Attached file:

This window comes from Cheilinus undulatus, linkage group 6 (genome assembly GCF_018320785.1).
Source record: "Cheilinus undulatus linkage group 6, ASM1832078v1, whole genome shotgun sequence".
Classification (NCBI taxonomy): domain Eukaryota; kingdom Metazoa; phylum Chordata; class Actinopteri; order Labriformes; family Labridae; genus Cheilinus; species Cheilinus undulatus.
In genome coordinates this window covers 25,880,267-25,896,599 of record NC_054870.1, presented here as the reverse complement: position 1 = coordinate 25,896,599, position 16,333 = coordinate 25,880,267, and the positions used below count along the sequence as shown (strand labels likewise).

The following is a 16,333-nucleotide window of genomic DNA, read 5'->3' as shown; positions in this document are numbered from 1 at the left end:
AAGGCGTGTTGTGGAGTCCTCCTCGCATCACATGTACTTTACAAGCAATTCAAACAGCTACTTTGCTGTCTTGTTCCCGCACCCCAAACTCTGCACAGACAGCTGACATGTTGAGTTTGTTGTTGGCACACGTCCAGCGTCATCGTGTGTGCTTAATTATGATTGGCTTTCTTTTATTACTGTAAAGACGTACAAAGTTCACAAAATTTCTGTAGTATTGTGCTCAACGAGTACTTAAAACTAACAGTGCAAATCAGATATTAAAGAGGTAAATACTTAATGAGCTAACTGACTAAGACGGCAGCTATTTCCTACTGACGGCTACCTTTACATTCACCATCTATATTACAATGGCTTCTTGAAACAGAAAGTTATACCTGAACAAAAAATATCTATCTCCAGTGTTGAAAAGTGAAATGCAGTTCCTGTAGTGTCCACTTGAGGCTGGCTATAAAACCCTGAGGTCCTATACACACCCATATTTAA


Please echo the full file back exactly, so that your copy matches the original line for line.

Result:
This window comes from Cheilinus undulatus, linkage group 6 (genome assembly GCF_018320785.1).
Source record: "Cheilinus undulatus linkage group 6, ASM1832078v1, whole genome shotgun sequence".
Classification (NCBI taxonomy): domain Eukaryota; kingdom Metazoa; phylum Chordata; class Actinopteri; order Labriformes; family Labridae; genus Cheilinus; species Cheilinus undulatus.
In genome coordinates this window covers 25,880,267-25,896,599 of record NC_054870.1, presented here as the reverse complement: position 1 = coordinate 25,896,599, position 16,333 = coordinate 25,880,267, and the positions used below count along the sequence as shown (strand labels likewise).

The following is a 16,333-nucleotide window of genomic DNA, read 5'->3' as shown; positions in this document are numbered from 1 at the left end:
AAGGCGTGTTGTGGAGTCCTCCTCGCATCACATGTACTTTACAAGCAATTCAAACAGCTACTTTGCTGTCTTGTTCCCGCACCCCAAACTCTGCACAGACAGCTGACATGTTGAGTTTGTTGTTGGCACACGTCCAGCGTCATCGTGTGTGCTTAATTATGATTGGCTTTCTTTTATTACTGTAAAGACGTACAAAGTTCACAAAATTTCTGTAGTATTGTGCTCAACGAGTACTTAAAACTAACAGTGCAAATCAGATATTAAAGAGGTAAATACTTAATGAGCTAACTGACTAAGACGGCAGCTATTTCCTACTGACGGCTACCTTTACATTCACCATCTATATTACAATGGCTTCTTGAAACAGAAAGTTATACCTGAACAAAAAATATCTATCTCCAGTGTTGAAAAGTGAAATGCAGTTCCTGTAGTGTCCACTTGAGGCTGGCTATAAAACCCTGAGGTCCTATACACACCCATATTTAA